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California Scientists to Join UN’s Plastic Pollution Treaty Conference (INC-3)

A diver swims among trash—including plastic bottles and medical masks—in the Bosporus Strait in Turkey.
Pollution A diver swims among trash (left)—including plastic bottles and medical masks—in the Bosporus Strait in Turkey. © Sebnem Coskun/TNC Photo Contest 2021

Media Contacts

Scientists based in and/or work on issues in California—from The Nature Conservancy and Ocean Conservancy—will be traveling to Nairobi, Kenya for the UN environment programme’s third session of the Intergovernmental Negotiating Committee (INC-3) from Nov 13-19. At this session, the following scientists will hold observer status on behalf of their organizations as nations come together for the goal of developing an international legally binding instrument on plastic pollution, including in the marine environment. Interview opportunities are available with: 

  • Dr. Alexis Jackson, Associate Director of The Nature Conservancy's (TNC) California Oceans Program
  • Dr. Anja Brandon, Associate Director of U.S. Plastics Policy at Ocean Conservancy (OC)

Drs. Jackson and Brandon will have access to pre meetings taking place on Nov 11 and 12 as well as negotiations from Nov 13-19, during which a draft treaty with options across a spectrum of ambitions and commitments will be discussed by nations. They will each also provide public comment on behalf of TNC and OC respectively. Both experts were deeply involved in the effort to pass California’s Plastic Pollution Prevention and Packaging Producer Responsibility Act (SB 54), a sweeping plastics-related bill that can provide standards and provisions to scale up at this UN session. 

Details on SB 54

In 2022 California positioned itself as one of the global leaders in the battle against plastic pollution with the passage of the Plastic Pollution Prevention and Packaging Producer Responsibility Act (or SB 54). SB 54 requires that all single-use packaging sold in California  (primary, secondary, and tertiary packaging) must be recyclable or compostable by 2032 and mandates specific recycling rates for items sold in California. Given the sheer size of California, as the world’s 5th largest economy, and by merits, this now represents the United States’ most ambitious and comprehensive legislation to address single-use plastic packaging and foodware. This legislation, sponsored by state Senator Ben Allen, was built in collaboration with nearly two dozen negotiators, spanning from non-profits like The Nature Conservancy and Ocean Conservancy to local governments, waste haulers, and some of the largest companies using plastic in their packaging. Watch this video featuring Drs. Jackson and Brandon to learn more.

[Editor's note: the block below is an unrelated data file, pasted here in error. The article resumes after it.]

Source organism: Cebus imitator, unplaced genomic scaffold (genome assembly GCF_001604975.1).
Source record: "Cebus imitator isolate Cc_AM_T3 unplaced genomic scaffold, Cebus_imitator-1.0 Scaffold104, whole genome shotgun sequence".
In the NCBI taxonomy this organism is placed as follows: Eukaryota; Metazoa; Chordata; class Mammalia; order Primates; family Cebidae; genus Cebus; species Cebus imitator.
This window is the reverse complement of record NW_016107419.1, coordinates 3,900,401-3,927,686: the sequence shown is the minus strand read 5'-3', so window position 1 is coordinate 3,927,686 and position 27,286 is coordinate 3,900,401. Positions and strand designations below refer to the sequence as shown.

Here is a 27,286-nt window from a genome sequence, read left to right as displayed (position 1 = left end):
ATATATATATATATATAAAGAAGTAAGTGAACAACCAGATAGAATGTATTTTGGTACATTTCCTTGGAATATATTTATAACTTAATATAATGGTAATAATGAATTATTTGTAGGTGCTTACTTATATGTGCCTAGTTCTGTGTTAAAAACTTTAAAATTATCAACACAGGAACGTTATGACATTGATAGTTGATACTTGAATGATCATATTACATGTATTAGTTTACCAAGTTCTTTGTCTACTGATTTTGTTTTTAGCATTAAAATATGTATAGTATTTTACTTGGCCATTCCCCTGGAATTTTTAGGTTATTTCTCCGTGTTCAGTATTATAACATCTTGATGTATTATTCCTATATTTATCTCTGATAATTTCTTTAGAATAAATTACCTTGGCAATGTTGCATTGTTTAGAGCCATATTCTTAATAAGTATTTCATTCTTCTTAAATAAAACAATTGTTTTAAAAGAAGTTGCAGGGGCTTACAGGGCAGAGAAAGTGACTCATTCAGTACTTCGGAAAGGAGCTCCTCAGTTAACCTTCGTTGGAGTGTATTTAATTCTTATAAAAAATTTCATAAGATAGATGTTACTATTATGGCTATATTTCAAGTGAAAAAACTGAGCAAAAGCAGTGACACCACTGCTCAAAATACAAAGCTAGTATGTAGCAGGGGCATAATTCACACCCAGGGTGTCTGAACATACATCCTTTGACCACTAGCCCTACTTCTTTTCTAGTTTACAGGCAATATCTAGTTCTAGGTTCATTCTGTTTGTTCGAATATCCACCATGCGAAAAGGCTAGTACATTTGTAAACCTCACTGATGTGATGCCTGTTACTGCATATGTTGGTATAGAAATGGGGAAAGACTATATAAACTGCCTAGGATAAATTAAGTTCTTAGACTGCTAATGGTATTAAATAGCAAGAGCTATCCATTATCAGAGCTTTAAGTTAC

Meet the Team Fighting Plastic Pollution (5:56) In 2022, California passed the Plastic Waste Reduction Act (SB54). This is the most aggressive piece of anti-plastic legislation our country has ever seen, but SB54 almost didn't happen. Meet the people who made the impossible possible.

“As a sixth-generation Californian, I am so incredibly proud of the progress that my home state is making to address single-use plastics, as well as to comprehensively mitigate the threat of microplastics. I’m looking forward to elevating the voice of California and other subnational leaders at the global stage during the UN Plastics treaty negotiations. We must work together to leverage existing policy solutions to craft a powerful treaty that marks an end to this environmental, social, and public health crisis! – Dr. Alexis Jackson, The Nature Conservancy, California Chapter

“Local governments around the world have been at the forefront of tackling the plastic pollution crisis head-on. California, for example, has been a leader in passing ambitious environmental policies in the United States – from addressing toxics in packaging materials to passing the first-ever law to mandate a reduction in single-use plastics. But local governments can’t do this alone – we need strong international standards to end the plastics pollution crisis once and for all. As world leaders convene for the next round of plastics treaty negotiations, we hope that negotiators will look to successful and ambitious policies in places like California for inspiration – the health of our ocean and world depend on it.”  – Dr. Anja Brandon, Ocean Conservancy

Dr. Alexis Jackson, Associate Director of  TNC's California Oceans Program and Dr. Anja Brandon, Associate Director of U.S. Plastics Policy at Ocean Conservancy
UN’s plastic pollution treaty Dr. Alexis Jackson, Associate Director of TNC's California Oceans Program and Dr. Anja Brandon, Associate Director of U.S. Plastics Policy at Ocean Conservancy © TNC/OC

The Nature Conservancy is a global conservation organization dedicated to conserving the lands and waters on which all life depends. Guided by science, we create innovative, on-the-ground solutions to our world’s toughest challenges so that nature and people can thrive together. We are tackling climate change, conserving lands, waters and oceans at an unprecedented scale, providing food and water sustainably and helping make cities more sustainable. Working in more than 70 countries and territories, we use a collaborative approach that engages local communities, governments, the private sector, and other partners. To learn more, visit nature.org or follow @nature_press on Twitter.